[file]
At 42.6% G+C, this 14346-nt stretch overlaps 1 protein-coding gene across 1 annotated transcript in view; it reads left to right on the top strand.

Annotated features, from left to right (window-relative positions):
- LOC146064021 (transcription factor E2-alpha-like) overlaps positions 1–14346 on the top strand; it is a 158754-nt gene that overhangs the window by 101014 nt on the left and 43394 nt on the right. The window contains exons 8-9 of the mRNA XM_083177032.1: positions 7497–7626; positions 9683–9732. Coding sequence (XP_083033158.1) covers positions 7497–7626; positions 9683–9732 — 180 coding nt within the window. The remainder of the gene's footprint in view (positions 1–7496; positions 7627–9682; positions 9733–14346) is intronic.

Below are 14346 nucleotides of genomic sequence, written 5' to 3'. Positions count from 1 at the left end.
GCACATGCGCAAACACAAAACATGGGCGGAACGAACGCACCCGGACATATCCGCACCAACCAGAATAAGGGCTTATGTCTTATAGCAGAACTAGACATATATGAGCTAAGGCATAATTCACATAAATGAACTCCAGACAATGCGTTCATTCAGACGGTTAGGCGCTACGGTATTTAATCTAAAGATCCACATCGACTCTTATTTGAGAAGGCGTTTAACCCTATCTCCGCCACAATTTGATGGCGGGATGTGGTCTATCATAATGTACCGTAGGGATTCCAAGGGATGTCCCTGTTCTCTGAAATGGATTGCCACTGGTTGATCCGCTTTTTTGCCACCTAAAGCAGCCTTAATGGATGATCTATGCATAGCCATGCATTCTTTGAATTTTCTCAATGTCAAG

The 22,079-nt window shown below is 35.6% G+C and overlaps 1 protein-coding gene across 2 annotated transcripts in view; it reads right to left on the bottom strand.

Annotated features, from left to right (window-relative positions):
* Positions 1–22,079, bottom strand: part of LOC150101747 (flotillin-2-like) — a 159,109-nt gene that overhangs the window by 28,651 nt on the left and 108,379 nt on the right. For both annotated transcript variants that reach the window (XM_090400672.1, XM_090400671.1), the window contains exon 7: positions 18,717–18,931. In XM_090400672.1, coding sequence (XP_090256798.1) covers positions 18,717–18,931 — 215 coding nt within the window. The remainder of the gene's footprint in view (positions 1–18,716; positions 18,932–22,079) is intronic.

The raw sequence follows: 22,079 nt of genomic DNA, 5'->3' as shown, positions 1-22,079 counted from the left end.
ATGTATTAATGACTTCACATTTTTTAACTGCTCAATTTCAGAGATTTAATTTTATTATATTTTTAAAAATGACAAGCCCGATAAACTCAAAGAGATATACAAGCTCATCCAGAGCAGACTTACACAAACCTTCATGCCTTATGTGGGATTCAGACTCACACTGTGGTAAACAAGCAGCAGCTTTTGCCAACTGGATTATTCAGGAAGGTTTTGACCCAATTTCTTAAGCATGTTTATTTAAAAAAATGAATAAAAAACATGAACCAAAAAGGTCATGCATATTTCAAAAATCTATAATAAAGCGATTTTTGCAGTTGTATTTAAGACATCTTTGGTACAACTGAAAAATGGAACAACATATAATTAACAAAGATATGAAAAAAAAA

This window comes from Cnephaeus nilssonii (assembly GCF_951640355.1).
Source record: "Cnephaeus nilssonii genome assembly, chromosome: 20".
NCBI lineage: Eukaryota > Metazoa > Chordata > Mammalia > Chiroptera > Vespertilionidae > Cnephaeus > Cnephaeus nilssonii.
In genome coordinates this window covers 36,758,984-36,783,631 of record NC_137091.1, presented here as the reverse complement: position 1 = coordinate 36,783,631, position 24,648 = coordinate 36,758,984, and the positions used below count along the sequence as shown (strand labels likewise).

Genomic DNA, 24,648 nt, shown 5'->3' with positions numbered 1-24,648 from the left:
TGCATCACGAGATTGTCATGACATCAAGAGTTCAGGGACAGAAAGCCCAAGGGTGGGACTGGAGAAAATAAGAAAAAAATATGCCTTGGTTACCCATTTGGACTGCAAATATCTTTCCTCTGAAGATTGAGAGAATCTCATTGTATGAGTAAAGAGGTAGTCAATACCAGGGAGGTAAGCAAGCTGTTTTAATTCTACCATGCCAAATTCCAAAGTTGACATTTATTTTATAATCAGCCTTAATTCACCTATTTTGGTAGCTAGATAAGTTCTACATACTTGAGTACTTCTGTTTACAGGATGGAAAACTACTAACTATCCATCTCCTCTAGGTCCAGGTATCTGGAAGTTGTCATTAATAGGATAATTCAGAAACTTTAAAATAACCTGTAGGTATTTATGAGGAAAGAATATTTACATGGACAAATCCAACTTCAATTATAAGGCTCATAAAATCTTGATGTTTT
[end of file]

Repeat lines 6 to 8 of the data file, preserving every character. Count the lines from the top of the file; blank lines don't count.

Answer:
The 22,079-nt window shown below is 35.6% G+C and overlaps 1 protein-coding gene across 2 annotated transcripts in view; it reads right to left on the bottom strand.

Annotated features, from left to right (window-relative positions):
* Positions 1–22,079, bottom strand: part of LOC150101747 (flotillin-2-like) — a 159,109-nt gene that overhangs the window by 28,651 nt on the left and 108,379 nt on the right. For both annotated transcript variants that reach the window (XM_090400672.1, XM_090400671.1), the window contains exon 7: positions 18,717–18,931. In XM_090400672.1, coding sequence (XP_090256798.1) covers positions 18,717–18,931 — 215 coding nt within the window. The remainder of the gene's footprint in view (positions 1–18,716; positions 18,932–22,079) is intronic.